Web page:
Morsels For The Mind – 28/03/2014
Every day we provide you with Six Incredible Things Before Breakfast to nibble away at. Here you can fill your brain with the most intellectually stimulating “amuse bouches” from the past week – a veritable smorgasbord for the cranium. They’re all here for you to load up your plate – this week’s “Morsels for the mind”. Enjoy!
If you do nothing else, make sure to check out the “Reads / views / listens of the week”.
Feather, fur & fin – birds, beasts, fishes, and the things they do
“There are many different ways to kill an elephant.” All of them foul. Stunning read, by Mark Deeble.
Great plan for great apes. John Platt on an action agenda for gorilla conservation that holds much promise.
Have you herd? Elephant density does not improve ecotourism. And works against ecology. Roberta Kwok on a surprising find.
Seeing things? Do non-human animals see the same optical illusions we do? Intriguing possibility considered by Laura Kelley.
How low can you go? For these deep diving whales, the answer is “exceedingly low”, as Jane Lee finds.
Perfume purr-fection. Big cats like their scents from big name perfumieres. Yes, really, as Bec Crew reveals.
Creature comforts? Careful snuggling with pets - you might catch something. Rebecca Kreston looks at the evidence.
Pet peeve. Our prescriptions are poisoning companion animals. Important article, by Deborah Blum.
Channeling behaviour? Could DogTV television channel enrich lives of lonely canines? Julie Hecht takes a look.
Gone to the dogs. Understanding canine (& other animal) health can aid human medicine, as Lizzie Crouch reveals.
Making traffic bearable. How to design roadways to accommodate koala safety. Good lessons learned, as Jason Goldman reveals.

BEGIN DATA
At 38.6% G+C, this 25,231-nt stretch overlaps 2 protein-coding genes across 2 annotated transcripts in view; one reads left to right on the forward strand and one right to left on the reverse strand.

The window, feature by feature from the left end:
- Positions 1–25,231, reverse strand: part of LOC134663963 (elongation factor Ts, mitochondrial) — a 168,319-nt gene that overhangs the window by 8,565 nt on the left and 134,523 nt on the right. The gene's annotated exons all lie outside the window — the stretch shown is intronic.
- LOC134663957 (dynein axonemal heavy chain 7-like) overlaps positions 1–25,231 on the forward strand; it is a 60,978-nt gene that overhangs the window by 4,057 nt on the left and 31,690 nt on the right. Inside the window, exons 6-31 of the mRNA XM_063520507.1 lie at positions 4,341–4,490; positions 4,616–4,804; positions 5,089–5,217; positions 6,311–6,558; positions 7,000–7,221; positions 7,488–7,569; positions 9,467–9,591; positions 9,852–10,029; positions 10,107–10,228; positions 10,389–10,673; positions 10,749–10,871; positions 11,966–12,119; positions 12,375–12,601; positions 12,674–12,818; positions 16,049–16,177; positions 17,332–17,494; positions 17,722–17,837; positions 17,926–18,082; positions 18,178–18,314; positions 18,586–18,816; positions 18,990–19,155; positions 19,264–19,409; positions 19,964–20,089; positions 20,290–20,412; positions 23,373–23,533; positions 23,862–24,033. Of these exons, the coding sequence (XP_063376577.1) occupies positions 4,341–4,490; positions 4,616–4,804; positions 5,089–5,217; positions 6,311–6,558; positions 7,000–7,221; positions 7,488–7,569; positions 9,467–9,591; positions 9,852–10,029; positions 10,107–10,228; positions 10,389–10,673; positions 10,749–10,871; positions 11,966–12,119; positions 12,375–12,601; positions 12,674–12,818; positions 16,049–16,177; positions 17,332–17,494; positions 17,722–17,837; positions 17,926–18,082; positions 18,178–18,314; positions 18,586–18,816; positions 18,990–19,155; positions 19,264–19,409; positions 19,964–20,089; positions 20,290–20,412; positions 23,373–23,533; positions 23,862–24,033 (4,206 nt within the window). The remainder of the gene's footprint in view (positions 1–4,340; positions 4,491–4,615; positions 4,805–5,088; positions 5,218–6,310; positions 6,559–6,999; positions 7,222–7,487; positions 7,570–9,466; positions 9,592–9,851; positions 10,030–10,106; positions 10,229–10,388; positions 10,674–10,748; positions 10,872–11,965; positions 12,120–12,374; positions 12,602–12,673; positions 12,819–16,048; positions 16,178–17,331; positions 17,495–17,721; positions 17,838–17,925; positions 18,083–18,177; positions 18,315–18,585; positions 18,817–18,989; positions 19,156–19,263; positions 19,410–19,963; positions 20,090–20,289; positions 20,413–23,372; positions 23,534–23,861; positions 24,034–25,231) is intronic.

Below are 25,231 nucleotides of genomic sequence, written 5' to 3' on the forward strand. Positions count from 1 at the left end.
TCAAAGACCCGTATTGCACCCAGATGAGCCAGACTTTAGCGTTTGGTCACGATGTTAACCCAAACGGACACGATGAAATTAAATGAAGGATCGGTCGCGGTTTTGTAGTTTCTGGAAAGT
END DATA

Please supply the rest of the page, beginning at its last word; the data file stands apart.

Of mice and men. Erika Check Hayden on how some medical research on mice has been a big waste.
What’s that, Flipper? New software translates dolphin & primate “speech”. Yes, really. Hal Hodson on real life Dr. Doolittle.
By gosh or by golly. Spectacular flight of a goshawk. Must view.
Breath taking. How birds breathe is amazing, as Eldon Greij reveals.
Betta test sight. Spectacular Siamese fighting fish.
Animal or vegetable? Sea anemone genome has hallmarks of both.
What the shell? Nadia Drake on awesome snail species that are disappearing as fast as they’re discovered.
Just kidding? When animals act like people in kids stories, we mess up kids’ understanding of biology. Jason Goldman explains the evidence.
Are insects animals? Of course, but they don’t figure prominently when folks think about animals. This Zazie Smith post about how people think about animals is fascinating.
Bugs’ life – insects and other things that creep, crawl and otherwise delight – the arthropods
Oh, behave! Linking particular neurons to particular behaviours in fly larvae. Cool piece of work, nicely described by Kate Yandell.
The enemy of my enemy… Invasive crustacean kept in check by its persistent parasite, as Tony Leung reveals.
Sowing a better future. Gwen Pearson on planting a garden for pollinators, especially bees.
Hips don’t lie. Tell tale of weevil locomotion.
Fossil finds – organisms of times past – palaeontology, archaeology, anthropology, history and the like
Happy reunion. Two pieces of fossil turtle leg bone reunited create big story. Awesome discovery, wonderfully described by Brian Switek.
A sort of homecoming. Cockroach deemed invasive resided there 49M years ago, as Rachel Nuwer reveals.